The upgraded system’s master controller maintains constant pressure control at plus or minus two psi and works with a new spillover valve to allow air from the high-pressure side of the system to be routed to the low-pressure side of the system whenever the new paint shop’s demand for air declines. Doing so eliminates the need for the centrifugal units to blow-off air and ensures the optimal number of air compressors operate when needed to meet the demand for air.

With 100% uptime of the upmost importance, the system was designed with N+1 redundancy. As such, one air compressor and dryer on each system serves as a backup machine. Additionally, the piping is designed so the high-pressure system can supply air to the low-pressure system should one of the air compressors or dryers on the low pressure system fail and vice versa.

 

Project Supports Mindful Sustainability Approach

With the new compressed air system in place – and guarantees in savings from UCA under the service agreement – KTP’s upgraded compressed air system has allowed the plant to reduce the amount of electrical power required for compressed air by approximately 9.2 GWh per year.

White said the compressed air project represents a significant achievement, especially given the need to upgrade the system while ensuring plant uptime.

“This really required a partnership between the KTP plant and UCA and a commitment to a win-win scenario,” White said. “We’ve since standardized on the approach and the technology. Now, if you walk into one Ford plant or the next, you’ll see pretty much the same thing.”

While proud of the project, White said he’s equally proud of Ford’s relationship with the DOE’s Better Buildings Better Plants program (https://betterbuildingssolutioncenter.energy.gov/better-plants).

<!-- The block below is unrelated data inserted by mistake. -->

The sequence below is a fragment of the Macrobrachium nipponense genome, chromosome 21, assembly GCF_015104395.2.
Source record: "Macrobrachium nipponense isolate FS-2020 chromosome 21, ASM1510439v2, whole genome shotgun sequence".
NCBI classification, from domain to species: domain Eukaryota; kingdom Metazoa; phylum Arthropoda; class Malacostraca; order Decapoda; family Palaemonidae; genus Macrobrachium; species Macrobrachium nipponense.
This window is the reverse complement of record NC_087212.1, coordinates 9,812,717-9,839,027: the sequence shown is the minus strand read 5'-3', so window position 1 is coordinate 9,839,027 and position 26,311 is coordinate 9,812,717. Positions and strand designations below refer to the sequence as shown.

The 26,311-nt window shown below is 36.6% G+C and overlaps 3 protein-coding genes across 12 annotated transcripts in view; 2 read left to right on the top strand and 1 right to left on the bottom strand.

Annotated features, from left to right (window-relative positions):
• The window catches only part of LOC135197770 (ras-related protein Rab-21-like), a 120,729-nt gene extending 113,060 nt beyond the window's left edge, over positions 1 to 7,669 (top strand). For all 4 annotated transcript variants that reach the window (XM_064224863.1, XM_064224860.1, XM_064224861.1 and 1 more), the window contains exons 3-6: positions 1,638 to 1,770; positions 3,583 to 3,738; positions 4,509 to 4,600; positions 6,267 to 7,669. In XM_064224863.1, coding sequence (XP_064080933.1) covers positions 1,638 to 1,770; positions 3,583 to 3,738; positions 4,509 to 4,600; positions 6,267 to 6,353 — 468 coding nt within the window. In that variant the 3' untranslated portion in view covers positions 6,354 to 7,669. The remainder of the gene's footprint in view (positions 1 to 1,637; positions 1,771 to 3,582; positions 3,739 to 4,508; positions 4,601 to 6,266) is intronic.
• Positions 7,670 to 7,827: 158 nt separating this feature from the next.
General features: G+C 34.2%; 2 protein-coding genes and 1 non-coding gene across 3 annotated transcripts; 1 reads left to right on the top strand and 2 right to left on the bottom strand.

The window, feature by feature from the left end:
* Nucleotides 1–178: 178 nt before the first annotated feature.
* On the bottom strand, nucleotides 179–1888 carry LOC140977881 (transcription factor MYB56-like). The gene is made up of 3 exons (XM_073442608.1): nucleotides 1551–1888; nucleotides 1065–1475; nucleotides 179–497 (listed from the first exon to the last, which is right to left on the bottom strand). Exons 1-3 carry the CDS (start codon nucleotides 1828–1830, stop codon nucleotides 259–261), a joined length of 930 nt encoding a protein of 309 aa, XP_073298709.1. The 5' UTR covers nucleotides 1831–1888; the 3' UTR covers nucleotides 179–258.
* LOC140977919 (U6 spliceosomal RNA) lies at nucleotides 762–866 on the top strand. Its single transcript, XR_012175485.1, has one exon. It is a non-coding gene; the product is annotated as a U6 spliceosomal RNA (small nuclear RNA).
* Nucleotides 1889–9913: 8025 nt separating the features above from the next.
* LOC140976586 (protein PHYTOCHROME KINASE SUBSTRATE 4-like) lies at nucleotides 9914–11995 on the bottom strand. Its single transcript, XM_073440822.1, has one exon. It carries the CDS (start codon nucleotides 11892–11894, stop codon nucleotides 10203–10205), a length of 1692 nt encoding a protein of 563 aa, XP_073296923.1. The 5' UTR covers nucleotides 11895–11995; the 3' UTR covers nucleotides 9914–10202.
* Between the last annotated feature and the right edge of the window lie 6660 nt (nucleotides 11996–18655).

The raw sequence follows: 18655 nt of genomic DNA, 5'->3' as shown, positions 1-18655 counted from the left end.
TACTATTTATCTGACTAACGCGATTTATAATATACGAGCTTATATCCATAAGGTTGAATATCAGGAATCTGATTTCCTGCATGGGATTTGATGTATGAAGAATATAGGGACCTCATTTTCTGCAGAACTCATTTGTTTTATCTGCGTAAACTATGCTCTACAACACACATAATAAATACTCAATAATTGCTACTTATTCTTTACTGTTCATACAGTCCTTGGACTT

“We entered Better Buildings Better Plants Challenge Partner program knowing it would help us achieve our goals,” White said. “Those types of challenges and programs are important because it’s recognition and a third-party coming in and saying, ‘Yeah, Ford has a good program.’ ”

Ultimately, it comes down to Ford’s goal of protecting the planet by investing in world-class facilities and successful projects like the KTP compressed air system upgrade, White said.

“Ford is very mindful of its impact on our climate and specifically the local environment at our various locations and have established sustainability goals that must be achieved. Given this background, energy efficiency improvements such as were achieved with this project contribute in a big way to those objective,” he said. “We’re very happy with the success of this particular project, and in fact, have replicated the concept at several other Ford locations.”

Ford Motor Company is creating high-quality vehicles in an environmentally and socially responsible way and reducing the impacts of its operations and supply chains through world-class facilities, innovative manufacturing processes and the most sustainable materials. What follows are highlights from its 2020 Sustainability Report.

Goals

2019/2020 progress examples

Reduce global facility CO2 emissions by 18% (2019 – 2023).

We aspire to achieve carbon neutrality by 2050. We have set a goal that exceeds the requirement of the IEA ETP 2017 Beyond 2°C (35.6°F) Scenario pathway for Ford’s manufacturing operations.

Achieve 32% renewable energy by 2023 and 100% locally sourced renewable energy by 2035.

 

Our Dearborn Truck Plant, Michigan Assembly Plant and several new buildings on our Research and Engineering and Corktown campuses will be powered by 100% locally sourced renewable energy by January 2021

Air emissions reductions other than CO2.

 

We are working to reduce emissions of non-CO2pollutants, in accordance with increasingly stringent standards around the world. In February 2019, we announced the largest renewable energy procurement in our history through a collaboration with DTE Energy.

Save an additional 30% of the water from our manufacturing (2015–2020).

 

We have reduced our absolute operational water use by 13% since 2018 and by 70% since 2000 (saving more than 11 billion gallons).

Use freshwater sources for human consumption only.

 

We have installed more non-water-based technologies and used alternative sources such as other companies’ treated wastewater.

Make zero water withdrawals for manufacturing processes.

 

We are incorporating more water processes and technologies in our assembly plants, including water reuse and recycling systems.